by Robin Kemp

A Tara Boulevard events center that rented its hall to Commissioner DeMont Davis for several days as a pop-up warming center for homeless people during recent subfreezing temperatures has been ordered not to do it again.

A letter from The Shops of Tara’s leasing company to Soy Events Center said the business had violated the terms of its lease and that it had to cure the matter immediately–or face legal action.

The letter was dated Feb. 2, two days after the temporary pop-up warming center had shut down.

Sunizo Regional Property Manager Kristy Griffin wrote to Soy Events and Entertainment Inc., “We have received several complaints and witnessed you Hosting a Homeless Shelter within the last week. At this time you are currently in violation of your lease, as your lease agreement strictly states, Permitted use for your suites are for an ‘Event Hall’ and ‘Food Preparation.'”

The letter alleged that Soy Events had violated the terms of its lease, in Griffin’s words, by:

  • “hosting a homeless shelter”
  • “allowing homeless to loiter outside of your premises”
  • “long lines of homeless standing and blocking neighboring suites”
  • “allowing homeless to set up cots/bedding to sleep inside of the suites overnight”
  • “feeding the homeless”
  • “allowing the homeless to store trash, debris, personal belongings and food in the common areas and around entries to neighboring suites as well as blocking walkways”

The notice concluded, “This is a letter requesting for you to immediately cure the violation, failure to do so may place each LEASE in jeopardy and warrant legal action against you.”

Notice to Cure from Sunizo, the management company for The Shops of Tara, sent to Soy Events two days after the pop-up shelter closed.

The Clayton Crescent attempted to reach Griffin by e-mail and left a voicemail message seeking comment from the perspective of the property management company for this story but did not receive any response by press time. We did reach Soy Events Center owner Lula Gillespie by phone Wednesday morning. She said she was filing documents at the courthouse and would respond later. We will update with any further comments.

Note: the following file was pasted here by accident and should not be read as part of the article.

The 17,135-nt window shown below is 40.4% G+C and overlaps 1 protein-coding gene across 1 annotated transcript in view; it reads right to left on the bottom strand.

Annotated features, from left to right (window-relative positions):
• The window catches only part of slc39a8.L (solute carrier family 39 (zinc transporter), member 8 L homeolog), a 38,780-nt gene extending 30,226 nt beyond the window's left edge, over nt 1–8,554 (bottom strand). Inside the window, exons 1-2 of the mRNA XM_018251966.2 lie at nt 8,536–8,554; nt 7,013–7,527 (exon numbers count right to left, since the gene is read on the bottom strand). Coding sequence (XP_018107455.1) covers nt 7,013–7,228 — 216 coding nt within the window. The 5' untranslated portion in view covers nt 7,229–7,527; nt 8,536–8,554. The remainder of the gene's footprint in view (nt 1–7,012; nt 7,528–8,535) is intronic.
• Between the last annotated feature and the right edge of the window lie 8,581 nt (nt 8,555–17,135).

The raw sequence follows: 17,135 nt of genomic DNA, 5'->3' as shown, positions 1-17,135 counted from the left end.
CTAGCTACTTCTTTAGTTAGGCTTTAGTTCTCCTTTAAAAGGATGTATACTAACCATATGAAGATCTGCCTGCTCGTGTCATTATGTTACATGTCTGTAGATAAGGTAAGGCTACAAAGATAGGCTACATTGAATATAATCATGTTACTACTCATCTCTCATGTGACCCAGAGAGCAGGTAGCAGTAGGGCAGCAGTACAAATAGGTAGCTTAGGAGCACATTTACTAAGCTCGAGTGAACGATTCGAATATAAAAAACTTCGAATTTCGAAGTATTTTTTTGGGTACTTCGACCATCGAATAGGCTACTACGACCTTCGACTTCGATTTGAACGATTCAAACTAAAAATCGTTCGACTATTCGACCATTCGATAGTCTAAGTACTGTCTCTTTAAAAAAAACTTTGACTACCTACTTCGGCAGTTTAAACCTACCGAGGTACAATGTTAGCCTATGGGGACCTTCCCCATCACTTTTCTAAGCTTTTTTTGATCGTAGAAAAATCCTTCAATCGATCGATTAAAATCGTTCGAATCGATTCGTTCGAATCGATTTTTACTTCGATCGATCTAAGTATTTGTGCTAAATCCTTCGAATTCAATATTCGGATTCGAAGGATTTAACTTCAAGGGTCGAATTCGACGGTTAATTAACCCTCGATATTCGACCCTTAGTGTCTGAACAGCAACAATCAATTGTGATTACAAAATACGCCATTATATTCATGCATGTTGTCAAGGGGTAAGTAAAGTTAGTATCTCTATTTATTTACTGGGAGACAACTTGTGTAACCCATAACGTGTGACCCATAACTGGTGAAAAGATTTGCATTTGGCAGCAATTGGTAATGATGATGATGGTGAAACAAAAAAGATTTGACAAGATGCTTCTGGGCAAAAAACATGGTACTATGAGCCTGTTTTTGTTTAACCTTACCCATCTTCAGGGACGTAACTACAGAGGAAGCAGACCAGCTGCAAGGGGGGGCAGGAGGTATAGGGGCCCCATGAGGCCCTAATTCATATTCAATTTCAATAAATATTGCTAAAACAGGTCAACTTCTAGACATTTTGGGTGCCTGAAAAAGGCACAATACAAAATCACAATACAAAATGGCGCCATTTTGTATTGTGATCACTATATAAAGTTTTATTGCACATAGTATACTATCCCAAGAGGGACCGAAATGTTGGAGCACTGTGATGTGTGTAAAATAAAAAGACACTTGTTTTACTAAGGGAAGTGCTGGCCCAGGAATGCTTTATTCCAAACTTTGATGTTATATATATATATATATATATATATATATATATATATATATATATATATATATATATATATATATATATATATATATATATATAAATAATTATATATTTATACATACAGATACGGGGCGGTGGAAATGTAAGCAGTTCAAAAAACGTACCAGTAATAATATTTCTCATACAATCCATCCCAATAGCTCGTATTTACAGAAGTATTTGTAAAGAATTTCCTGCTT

On several occasions during the warming effort, The Clayton Crescent checked out the events center and the area outside it and never saw more than one or two people on the sidewalk at a time–for example, a man who stepped outside to smoke a cigarette, then went back inside.

Inside the pop-up warming shelter at Soy Events Center. (DeMont Davis photo)

On two occasions, The Clayton Crescent visited Soy Events Center in the morning after the homeless people had left. Both times, the floor had been mopped and sanitized, no bedding was in sight, and any packaged food or chafing dishes had been squared away at the buffet table. Nothing visibly indicated that people had spent the night there.

Life-threatening temperatures

The pop-up warming shelter opened at 6 p.m. on Jan. 21 through 22, then was extended to 6 a.m. Jan. 31. During that time, overnight temperatures remained at freezing or below, according to the National Weather Service in Peachtree City:

 

According to a Jan. 23 press release issued during the effort, Davis said, “This was a last-minute idea that came to fruition….We are experiencing freezing temperatures and we need to help our displaced and homeless population. I am extremely proud of the community for coming together to assist in this time of need.”

Davis told The Clayton Crescent that he had felt compelled to take action and had paid for the rental with his own money. At least one other person donated funds to rent out the hall. Several elected and appointed officials from various jurisdictions, as well as volunteers, donated food and personal care items, cooked meals, and spent time with the people who came in out of the cold.

Time for a plan?

Search Clayton County’s code of ordinances for the word “homeless” and you’ll come up with one hit: about stray animals.

While nothing in the county’s code says anything specific about all0wing homeless shelters in properties zoned for retail, it also doesn’t say anything specific about banning that use, nor does it say anything about temporary emergency uses, such as the pop-up warming shelter.